Well, you can ask yourself in a variety of ways how much you trust someone, or you can simply ask yourself would you let him marry your daughter.

Would you approve of her marrying your son?

If your answer is yes, then that really tells you something about the candidate.

If the answer is no, then the next question is “how much of a ‘no’ is that?” If that’s an absolutely, without any shadow-of-a-doubt ‘no’ — well, then you haven’t a very high opinion of your candidate, do you?

Maybe you have a very high opinion of their skills, how polished they came across in the interview, their glowing résumé, but you wouldn’t let them near one of your kids.

Okay, I know this is a bit of an odd way of evaluating an applicant, but doesn’t it quickly give you an insight when you ask yourself this kind of question?

As with all of these wonderful hiring tips, use them as you see fit to help you learn more about people before you make that hiring decision.



To see how our employee test can help you bring better people on board watch this three minute video.



If you have ever interviewed someone and later discovered a "different" person is working for you, check out our new book How To Hire The Right People.


Are Soft Skills Eroding?

Eroding Soft Skills

Listen to the Hiring Tip Here
1x
0:00
0:00

There are a number of definitions for “soft skills.”

One that I particularly like is:

“The personal attributes you need to work harmoniously with other people and succeed in the workplace.”

Another good one is:

“Desirable qualities for certain forms of employment that include common sense, the ability to deal with people, and a positive, flexible attitude.”

That last definition was interesting. “Desirable qualities for certain forms of employment…” — does that mean there are certain forms of employment where common sense, the ability to deal with people and a positive, flexible attitude are not important or desirable?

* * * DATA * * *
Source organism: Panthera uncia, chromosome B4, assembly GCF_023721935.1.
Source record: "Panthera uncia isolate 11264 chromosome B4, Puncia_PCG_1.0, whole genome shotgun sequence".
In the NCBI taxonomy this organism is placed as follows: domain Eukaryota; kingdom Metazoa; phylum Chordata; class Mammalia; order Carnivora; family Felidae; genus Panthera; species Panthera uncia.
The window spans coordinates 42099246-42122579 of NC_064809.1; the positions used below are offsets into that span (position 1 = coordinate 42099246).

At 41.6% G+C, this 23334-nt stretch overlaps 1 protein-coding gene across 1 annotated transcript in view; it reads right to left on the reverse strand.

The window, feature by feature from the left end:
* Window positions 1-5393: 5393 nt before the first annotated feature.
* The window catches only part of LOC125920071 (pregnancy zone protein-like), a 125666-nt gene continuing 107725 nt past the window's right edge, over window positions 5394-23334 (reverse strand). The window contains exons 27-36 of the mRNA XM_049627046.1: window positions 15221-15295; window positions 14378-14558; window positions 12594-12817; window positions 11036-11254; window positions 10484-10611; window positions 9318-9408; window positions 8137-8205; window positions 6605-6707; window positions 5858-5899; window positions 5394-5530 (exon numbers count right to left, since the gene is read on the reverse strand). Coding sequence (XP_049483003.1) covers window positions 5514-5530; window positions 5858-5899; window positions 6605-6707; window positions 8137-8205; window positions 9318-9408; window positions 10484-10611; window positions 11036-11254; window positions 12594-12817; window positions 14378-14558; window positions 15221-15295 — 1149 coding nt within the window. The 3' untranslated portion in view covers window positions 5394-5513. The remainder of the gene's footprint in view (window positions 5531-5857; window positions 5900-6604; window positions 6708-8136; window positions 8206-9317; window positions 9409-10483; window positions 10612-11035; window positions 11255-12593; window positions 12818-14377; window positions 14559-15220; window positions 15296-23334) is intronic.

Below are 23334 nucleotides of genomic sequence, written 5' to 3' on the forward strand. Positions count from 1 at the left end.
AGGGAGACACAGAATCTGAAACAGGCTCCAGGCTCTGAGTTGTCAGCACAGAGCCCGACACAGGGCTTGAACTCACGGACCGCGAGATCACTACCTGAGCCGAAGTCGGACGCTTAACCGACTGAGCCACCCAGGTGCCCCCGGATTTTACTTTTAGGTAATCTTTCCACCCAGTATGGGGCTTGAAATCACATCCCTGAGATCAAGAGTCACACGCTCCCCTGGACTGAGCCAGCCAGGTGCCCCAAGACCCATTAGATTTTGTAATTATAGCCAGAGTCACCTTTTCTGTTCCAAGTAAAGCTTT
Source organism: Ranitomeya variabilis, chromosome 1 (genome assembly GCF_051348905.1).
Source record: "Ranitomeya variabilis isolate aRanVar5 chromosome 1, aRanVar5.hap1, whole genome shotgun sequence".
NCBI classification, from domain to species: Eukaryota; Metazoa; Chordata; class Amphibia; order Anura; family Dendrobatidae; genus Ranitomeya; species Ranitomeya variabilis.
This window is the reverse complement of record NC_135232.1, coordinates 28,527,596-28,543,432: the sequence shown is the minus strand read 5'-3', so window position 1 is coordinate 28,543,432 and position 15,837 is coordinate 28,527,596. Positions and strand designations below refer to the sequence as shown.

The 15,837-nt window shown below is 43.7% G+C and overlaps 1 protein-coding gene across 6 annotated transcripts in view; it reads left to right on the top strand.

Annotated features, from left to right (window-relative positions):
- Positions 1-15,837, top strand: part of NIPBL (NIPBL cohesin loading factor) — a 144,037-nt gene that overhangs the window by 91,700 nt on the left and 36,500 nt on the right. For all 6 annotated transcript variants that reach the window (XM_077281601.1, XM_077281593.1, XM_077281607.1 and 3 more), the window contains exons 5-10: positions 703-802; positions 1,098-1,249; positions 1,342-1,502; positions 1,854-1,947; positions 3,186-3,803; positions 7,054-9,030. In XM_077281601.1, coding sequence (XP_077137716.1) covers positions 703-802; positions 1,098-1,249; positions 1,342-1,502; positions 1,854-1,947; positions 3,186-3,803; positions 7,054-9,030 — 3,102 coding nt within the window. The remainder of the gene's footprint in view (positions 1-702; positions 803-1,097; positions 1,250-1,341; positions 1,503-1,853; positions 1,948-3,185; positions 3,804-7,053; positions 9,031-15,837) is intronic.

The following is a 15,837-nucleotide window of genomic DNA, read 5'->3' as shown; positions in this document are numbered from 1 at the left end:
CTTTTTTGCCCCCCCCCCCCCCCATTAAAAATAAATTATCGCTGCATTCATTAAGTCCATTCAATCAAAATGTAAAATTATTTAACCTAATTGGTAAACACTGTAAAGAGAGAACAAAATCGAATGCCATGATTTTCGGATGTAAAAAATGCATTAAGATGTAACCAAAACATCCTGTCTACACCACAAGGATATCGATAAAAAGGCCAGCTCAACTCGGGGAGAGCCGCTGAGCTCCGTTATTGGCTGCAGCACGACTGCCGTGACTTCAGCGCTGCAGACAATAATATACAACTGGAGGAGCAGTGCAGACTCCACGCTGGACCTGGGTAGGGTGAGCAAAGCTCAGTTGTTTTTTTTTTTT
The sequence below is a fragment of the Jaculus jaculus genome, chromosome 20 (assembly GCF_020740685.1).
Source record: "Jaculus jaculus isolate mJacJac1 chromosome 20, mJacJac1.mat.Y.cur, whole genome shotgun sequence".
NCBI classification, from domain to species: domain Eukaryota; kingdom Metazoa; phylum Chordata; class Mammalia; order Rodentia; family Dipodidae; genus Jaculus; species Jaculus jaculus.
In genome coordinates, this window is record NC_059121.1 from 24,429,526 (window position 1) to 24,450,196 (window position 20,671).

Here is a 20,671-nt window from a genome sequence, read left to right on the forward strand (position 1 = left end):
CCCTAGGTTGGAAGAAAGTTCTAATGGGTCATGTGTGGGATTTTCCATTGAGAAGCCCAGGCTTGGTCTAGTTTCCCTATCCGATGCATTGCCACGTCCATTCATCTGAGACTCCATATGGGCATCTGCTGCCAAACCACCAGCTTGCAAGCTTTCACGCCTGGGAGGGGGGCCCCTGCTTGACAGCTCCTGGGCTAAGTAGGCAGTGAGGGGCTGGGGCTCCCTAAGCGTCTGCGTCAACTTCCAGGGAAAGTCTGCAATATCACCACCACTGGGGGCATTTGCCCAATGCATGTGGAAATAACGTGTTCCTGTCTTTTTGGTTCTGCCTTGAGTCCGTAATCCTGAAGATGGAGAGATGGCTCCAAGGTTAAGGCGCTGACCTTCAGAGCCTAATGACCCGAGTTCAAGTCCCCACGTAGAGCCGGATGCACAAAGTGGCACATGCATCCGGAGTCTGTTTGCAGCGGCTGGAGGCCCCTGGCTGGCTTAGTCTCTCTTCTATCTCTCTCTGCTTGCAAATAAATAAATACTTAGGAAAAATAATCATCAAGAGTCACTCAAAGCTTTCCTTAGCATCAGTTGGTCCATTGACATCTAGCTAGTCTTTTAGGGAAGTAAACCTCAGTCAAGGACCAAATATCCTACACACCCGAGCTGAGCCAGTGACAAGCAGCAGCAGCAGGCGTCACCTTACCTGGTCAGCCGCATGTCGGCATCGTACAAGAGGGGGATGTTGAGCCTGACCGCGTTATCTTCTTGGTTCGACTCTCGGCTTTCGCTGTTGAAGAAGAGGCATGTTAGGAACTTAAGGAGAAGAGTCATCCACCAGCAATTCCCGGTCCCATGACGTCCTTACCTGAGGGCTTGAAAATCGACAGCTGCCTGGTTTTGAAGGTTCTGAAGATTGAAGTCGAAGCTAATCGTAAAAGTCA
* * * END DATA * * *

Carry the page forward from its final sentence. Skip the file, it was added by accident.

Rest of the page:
Perhaps that is the case, and if so, it brings us to the subject of this tip: “Are soft skills eroding?”

In my humble opinion, the most important soft skill is the ability to communicate…and communicate well.

That means being able to look at the person you’re talking to, giving them a clear statement of your ideas, listening exceptionally well and properly acknowledging the other person…and at the end of a communication, both parties fully understanding each other.

Kind of important, right?

Well, that soft skill may very well be eroding. Are you observing that in your interviews? In the performance of some of your new hires?

Is the skill of communication eroding because we are spending too much time looking at our phones, at our computer screens and not at each other?

Whatever the reason, YOU should not let your interest in soft skills wane. They are vital to the success of any business and a good number of business problems can be traced to employees deficient in them.

So, I’ll make a strong suggestion here. Regardless of who shows up to be interviewed, do not compromise on the soft skills. Hard skills can be taught…the soft ones, not so easily.



To see how our employee test can help you bring better people on board watch this three minute video.



If you have ever interviewed someone and later discovered a "different" person is working for you, check out our new book How To Hire The Right People.


Related Posts Plugin for WordPress, Blogger...